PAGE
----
To assess the students’ learning, we asked them to create a food web using grass, a snake, a rabbit, and a hawk (Figure 1). As shown in Figure 1, our students frequently drew the arrows the wrong direction to show the transfer of energy (e.g., arrow pointing from the rabbit to the grass). It is important to remind students that the arrows should point in the direction the energy transfers (e.g., arrow pointing from the grass to the rabbit). Additionally, students answered the investigable question (Figure 1). Students built upon this assessment in the three remaining lessons.
We began lesson two by eliciting the students’ prior knowledge about food webs by asking them to construct one using a python, racoon, bobcat, opossum, rabbit, and fox. Students were reminded the arrows should point in the direction the energy transfers. We prompted the students to predict what would happen to the food web system if the population of one organism increased or decreased significantly. Most of the students predicted that an increase in one organism would provide more food and benefit the ecosystem; whereas a decrease in one organism would result in there not being enough food and cause some organisms to struggle.
For the remainder of the lesson, students explored factors that could cause a food web system to become unbalanced and the impact this would have on an ecosystem. To introduce this concept, students were tasked with reading a short paragraph on how an invasive python species affected an ecosystem. From this reading the students realized, “The invasive python was eating all the other animals, which resulted in the other animals’ food supply being impacted.” Students were then asked, “What are other factors that could change the balance of an ecosystem?” A few initial ideas the students had were “disease,” “weather,” and “pollution.” To explore this concept further, we introduced the investigable discussion “What factors can impact a food web?”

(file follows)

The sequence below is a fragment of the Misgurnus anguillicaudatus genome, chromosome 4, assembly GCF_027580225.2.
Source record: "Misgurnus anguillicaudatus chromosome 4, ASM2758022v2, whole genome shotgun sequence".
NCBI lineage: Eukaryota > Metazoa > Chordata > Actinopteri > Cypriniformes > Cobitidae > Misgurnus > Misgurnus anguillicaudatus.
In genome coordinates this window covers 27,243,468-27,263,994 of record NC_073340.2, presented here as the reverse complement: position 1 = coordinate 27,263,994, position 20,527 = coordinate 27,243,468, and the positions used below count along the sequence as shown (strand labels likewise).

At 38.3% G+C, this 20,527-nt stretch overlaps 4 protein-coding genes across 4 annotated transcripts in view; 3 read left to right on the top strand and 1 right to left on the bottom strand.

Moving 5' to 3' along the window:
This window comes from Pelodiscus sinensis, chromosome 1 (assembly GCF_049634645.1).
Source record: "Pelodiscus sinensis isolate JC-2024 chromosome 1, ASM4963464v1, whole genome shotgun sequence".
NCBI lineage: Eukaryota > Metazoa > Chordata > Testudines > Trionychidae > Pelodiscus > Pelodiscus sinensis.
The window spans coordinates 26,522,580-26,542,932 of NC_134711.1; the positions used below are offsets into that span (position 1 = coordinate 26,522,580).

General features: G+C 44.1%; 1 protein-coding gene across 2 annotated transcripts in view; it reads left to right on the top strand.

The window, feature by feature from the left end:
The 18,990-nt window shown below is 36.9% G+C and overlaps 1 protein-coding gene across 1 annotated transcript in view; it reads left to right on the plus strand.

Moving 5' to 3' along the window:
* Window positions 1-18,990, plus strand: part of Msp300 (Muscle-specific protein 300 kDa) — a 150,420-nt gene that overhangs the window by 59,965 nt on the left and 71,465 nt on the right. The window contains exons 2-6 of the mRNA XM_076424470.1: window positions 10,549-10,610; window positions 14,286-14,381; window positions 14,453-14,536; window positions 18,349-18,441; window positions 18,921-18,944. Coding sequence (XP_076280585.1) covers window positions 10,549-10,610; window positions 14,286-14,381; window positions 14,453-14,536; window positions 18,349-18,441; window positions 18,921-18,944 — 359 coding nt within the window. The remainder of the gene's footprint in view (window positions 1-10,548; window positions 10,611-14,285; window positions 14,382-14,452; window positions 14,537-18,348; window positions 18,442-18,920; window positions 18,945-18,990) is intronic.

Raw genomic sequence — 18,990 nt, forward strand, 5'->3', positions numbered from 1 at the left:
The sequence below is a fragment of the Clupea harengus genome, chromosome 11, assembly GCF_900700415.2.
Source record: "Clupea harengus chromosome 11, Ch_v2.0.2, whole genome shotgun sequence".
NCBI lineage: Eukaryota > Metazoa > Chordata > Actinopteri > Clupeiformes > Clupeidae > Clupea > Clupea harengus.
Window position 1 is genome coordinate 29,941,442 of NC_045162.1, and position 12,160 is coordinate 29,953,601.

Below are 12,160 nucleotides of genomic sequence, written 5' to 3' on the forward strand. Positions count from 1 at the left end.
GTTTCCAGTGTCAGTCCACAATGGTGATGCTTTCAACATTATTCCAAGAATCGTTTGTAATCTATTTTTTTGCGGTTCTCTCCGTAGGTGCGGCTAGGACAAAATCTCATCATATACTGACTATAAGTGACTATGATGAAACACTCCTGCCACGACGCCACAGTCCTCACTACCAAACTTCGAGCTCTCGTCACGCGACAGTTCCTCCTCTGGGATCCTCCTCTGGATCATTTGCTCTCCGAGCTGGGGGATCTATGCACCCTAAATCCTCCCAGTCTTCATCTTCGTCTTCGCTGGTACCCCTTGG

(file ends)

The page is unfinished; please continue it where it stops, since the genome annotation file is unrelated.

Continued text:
For the investigation, we divided the class into four groups and each group was given two factors to explore: humans (urbanization and overhunting), environment (pollution and natural disasters), disease (pesticides/herbicides and infection), and competition (invasive species and overpopulation). Each group received two articles to read (see Supplemental Resources) and were asked to take notes on how the two factors could impact a food web. After giving the students time to read their articles, we utilized the Jigsaw Method (Aronson 1978) to rearrange the four groups so there was a student from each of the four categories (i.e., humans, environment, disease, and competition) in a new group. In their new groups, students took turns sharing how the factors they read about impact food web systems. Some ideas that were shared are: “Parasites can cause animals to die.” “There are some invasive plants that can take over an area and remove native plants.”